Orphan film

Orphan film

An orphan film is a motion picture work that has been abandoned by its owner or copyright holder; also, any film that has suffered neglect.

History

The exact origin of the term orphan film is unclear. By the 1990s, however, film archivists were commonly using this colloquialism to refer to motion pictures abandoned by their owners. Before the end of the decade, the phrase emerged as the governing metaphor for film preservation, first in the United States, then internationally.

Definition

Historians and archivists define the term in both a narrow and a broad sense. A report from the Librarian of Congress, Film Preservation 1993, offered a first definition. As a category of so-called orphan works, orphan films are those “that lack either clear copyright holders or commercial potential” to pay for their preservation. However, a much wider group of works fall under the orphan rubric when the term is expanded to refer to all manner of films that have been neglected. The neglect might be physical (a deteriorated film print), commercial (an unreleased movie), cultural (censored footage) or historical (a forgotten World War I-era production).

This broader conception is typically illustrated by a list of orphaned genres. In Redefining Film Preservation: A National Plan (1994), the Librarian of Congress enumerated newsreels, actuality footage, silent films, experimental works, home movies, independent fiction and documentary films, political commercials, amateur footage, along with advertising, educational and industrial films as culturally significant orphans. To this the National Film Preservation Foundation adds animation, ethnic films, anthropological footage, and fragments. (See "What Are Orphan Films")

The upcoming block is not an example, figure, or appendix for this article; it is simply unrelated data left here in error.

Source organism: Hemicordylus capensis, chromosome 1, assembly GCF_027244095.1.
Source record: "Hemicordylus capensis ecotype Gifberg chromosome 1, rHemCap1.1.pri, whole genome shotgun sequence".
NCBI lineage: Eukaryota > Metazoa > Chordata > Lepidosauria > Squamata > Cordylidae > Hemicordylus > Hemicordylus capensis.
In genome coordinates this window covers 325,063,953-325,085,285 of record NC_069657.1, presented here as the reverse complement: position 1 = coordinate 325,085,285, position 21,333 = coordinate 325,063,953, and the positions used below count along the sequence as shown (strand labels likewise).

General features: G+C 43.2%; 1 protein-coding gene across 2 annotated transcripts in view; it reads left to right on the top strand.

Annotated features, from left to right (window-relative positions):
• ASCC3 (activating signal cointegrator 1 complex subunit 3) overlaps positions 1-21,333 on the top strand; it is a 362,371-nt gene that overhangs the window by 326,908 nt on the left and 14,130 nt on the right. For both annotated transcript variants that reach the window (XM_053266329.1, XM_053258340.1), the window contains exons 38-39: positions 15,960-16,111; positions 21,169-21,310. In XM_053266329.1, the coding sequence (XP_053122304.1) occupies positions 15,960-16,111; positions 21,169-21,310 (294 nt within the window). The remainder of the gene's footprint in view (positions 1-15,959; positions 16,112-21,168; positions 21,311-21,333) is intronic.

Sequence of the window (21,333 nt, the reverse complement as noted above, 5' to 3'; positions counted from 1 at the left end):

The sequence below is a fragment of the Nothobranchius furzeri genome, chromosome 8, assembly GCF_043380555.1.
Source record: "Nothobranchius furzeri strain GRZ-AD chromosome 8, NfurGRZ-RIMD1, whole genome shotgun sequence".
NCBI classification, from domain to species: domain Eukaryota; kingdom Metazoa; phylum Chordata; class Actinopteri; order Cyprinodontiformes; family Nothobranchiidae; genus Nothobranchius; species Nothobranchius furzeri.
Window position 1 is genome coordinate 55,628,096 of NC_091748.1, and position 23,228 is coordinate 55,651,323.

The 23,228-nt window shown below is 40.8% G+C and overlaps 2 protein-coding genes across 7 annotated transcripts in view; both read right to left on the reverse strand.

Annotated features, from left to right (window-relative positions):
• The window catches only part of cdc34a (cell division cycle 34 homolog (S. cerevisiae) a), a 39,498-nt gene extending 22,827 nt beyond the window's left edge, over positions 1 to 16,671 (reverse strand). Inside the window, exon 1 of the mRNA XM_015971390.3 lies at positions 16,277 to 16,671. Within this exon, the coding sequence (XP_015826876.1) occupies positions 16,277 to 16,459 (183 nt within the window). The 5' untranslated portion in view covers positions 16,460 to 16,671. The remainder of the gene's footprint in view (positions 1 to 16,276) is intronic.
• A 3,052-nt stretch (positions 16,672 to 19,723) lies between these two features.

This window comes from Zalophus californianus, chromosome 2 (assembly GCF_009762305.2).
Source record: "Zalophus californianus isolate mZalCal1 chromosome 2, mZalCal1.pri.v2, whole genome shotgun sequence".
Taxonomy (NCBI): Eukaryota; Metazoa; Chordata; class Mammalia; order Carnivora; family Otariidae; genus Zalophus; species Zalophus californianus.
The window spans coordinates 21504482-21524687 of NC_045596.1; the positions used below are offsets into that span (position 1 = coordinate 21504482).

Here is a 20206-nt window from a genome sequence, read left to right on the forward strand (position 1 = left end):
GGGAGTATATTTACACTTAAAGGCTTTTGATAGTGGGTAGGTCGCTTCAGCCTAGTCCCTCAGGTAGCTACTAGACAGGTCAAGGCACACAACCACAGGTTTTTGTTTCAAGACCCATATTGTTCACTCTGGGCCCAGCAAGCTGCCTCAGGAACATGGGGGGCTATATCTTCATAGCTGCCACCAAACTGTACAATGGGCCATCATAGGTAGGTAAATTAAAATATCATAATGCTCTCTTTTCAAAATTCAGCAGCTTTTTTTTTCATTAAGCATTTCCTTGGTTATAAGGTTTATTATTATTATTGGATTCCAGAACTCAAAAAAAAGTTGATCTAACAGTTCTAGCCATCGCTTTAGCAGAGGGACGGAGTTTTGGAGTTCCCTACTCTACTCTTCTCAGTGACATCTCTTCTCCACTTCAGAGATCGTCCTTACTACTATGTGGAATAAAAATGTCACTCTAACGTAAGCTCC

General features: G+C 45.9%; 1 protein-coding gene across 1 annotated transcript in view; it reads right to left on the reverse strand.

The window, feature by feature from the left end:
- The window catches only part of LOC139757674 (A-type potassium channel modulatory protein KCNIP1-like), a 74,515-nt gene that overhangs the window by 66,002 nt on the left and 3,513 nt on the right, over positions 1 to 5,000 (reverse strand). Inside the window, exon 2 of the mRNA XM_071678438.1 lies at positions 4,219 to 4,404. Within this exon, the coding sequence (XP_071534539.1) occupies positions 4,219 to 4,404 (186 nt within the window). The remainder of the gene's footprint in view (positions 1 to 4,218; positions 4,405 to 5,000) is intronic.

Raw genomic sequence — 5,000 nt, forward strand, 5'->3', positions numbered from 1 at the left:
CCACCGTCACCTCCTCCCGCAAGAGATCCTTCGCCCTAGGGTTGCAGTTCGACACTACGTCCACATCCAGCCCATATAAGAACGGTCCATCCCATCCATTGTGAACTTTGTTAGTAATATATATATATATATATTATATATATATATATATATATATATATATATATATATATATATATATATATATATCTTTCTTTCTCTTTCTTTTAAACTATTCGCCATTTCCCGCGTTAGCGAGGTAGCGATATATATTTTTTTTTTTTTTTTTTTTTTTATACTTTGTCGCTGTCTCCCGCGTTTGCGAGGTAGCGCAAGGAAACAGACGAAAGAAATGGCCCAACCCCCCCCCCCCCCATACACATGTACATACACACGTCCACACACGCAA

Within a decade the epithet was adopted by scholars and educators. In The Film Experience: An Introduction (2004), for example, Timothy Corrigan and Patricia White include a section on orphan films, defining them simply as "Any sort of films that have survived but have no commercial interests to pay the costs of their preservation."

Defined in this way, more films are orphans than not. Many are more accurately described as “footage,” recordings shot on celluloid but not intended to be completed works or theatrical releases. The millions of feet of home movies and newsreel outtakes alone outnumber the quantity of film stock used to make all of the feature films ever released by Hollywood studios.

Orphan film movement

The resurgent interest in these films is due to their rich value as cultural and historical artifacts. Documentarians, filmmakers, historians, curators, collectors and scholars have joined forces with archivists because they deem orphans not only historical documents, but also evidence of alternative, suppressed, minority or forgotten histories.